How big of a development is a 128-gigabyte iPad?


At first glance, Apple's 128-gigabyte iPad doesn't seem like much of an advance. After all, the company's competitors won't have too much difficulty in adding more memory to their own tablets. However, they'll have a very hard time selling such a high end product, particularly at the same price Apple can charge.

Historically, Android licensees have struggled to create competitive tablet products at iPad prices. Even after abandoning profitability, Amazon has had to work hard to beat Apple's prices on the low end; there's no evidence that the company is selling any real volume of its higher end Kindle models. Google's conventional Android licensees have similarly had enough difficulty shipping any low end tablets; larger more expensive models have been DOA.

Microsoft and its Windows licensees have tried to sell higher priced tablet for a decade, but these faced direct competition with those same companies' conventional notebooks and netbooks. Apple is the only PC maker to have any breathing room between its most expensive tablets ($699 to $829) and its cheapest notebooks (which start at $999).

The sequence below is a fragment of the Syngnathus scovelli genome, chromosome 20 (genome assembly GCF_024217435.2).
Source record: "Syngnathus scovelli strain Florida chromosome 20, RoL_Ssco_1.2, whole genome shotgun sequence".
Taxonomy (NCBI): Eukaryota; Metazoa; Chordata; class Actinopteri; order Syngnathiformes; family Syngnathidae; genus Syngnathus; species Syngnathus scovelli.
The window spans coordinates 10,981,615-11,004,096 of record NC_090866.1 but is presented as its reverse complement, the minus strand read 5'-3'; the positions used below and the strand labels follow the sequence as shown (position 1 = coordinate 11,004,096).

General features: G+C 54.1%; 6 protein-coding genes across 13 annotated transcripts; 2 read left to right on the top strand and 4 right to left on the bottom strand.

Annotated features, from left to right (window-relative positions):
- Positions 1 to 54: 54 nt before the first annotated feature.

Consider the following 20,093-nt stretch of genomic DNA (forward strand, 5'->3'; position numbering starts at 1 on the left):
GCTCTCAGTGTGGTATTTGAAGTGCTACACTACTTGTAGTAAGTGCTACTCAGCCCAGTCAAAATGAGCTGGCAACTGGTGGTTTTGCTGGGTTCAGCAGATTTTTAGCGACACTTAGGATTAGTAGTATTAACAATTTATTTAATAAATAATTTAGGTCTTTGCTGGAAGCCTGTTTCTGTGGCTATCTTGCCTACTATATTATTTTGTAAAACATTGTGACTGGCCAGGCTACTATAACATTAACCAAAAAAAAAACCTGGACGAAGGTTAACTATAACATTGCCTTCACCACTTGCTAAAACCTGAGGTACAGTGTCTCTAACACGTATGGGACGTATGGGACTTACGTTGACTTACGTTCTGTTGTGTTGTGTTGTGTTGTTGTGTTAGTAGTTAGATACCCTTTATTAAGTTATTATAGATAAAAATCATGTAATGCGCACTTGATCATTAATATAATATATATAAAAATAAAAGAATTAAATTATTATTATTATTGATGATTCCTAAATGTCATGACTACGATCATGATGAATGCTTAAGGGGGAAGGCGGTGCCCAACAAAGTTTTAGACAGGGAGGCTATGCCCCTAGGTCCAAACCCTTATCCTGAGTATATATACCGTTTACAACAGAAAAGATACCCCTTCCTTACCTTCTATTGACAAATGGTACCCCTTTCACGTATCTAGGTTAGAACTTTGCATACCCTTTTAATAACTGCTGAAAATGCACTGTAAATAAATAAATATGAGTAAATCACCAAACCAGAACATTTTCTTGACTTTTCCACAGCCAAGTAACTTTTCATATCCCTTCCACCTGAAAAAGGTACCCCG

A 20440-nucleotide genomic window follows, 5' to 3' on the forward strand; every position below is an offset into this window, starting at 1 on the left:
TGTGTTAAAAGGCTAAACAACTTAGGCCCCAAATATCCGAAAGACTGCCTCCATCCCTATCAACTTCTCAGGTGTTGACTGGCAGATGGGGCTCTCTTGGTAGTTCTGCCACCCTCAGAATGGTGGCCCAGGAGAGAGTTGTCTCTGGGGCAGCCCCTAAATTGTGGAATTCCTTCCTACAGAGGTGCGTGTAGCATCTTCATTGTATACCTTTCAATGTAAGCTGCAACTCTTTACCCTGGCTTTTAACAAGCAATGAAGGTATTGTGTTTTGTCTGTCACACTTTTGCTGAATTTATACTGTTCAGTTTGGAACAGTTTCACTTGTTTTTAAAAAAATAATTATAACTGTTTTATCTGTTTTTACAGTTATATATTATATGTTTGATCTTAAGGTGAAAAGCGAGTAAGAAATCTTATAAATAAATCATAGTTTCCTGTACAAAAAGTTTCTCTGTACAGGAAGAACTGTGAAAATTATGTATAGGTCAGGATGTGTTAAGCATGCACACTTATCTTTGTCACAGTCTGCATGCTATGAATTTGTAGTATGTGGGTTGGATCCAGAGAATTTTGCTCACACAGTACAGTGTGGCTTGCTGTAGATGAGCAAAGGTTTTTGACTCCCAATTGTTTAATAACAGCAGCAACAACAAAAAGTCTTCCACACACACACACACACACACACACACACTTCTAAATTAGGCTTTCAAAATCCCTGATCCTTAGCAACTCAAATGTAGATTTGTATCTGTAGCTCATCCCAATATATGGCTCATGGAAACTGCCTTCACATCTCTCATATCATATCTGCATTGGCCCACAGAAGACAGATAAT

For companies and institutions that are heavily invested in iOS (as many Fortune 500 companies are), paying an extra $100 for double the device's document and app capacity is an easy decision to make. However, switching to an alternative platform and vendor (at any cost) involves a significant barrier.

Going forward, Apple's ability to ship large, consistent volumes of iOS devices will have a powerful impact on its ability to source cost effective components, particularly storage memory. This not only benefits its iOS devices, but also its Mac offerings, nearly all of which have transitioned to solid state memory in some form.

Backed by economies of scale in sourcing storage memory cheaply in high volumes, Apple is returning to its historical trend with iPods in offering more storage than its competitors could at the same price.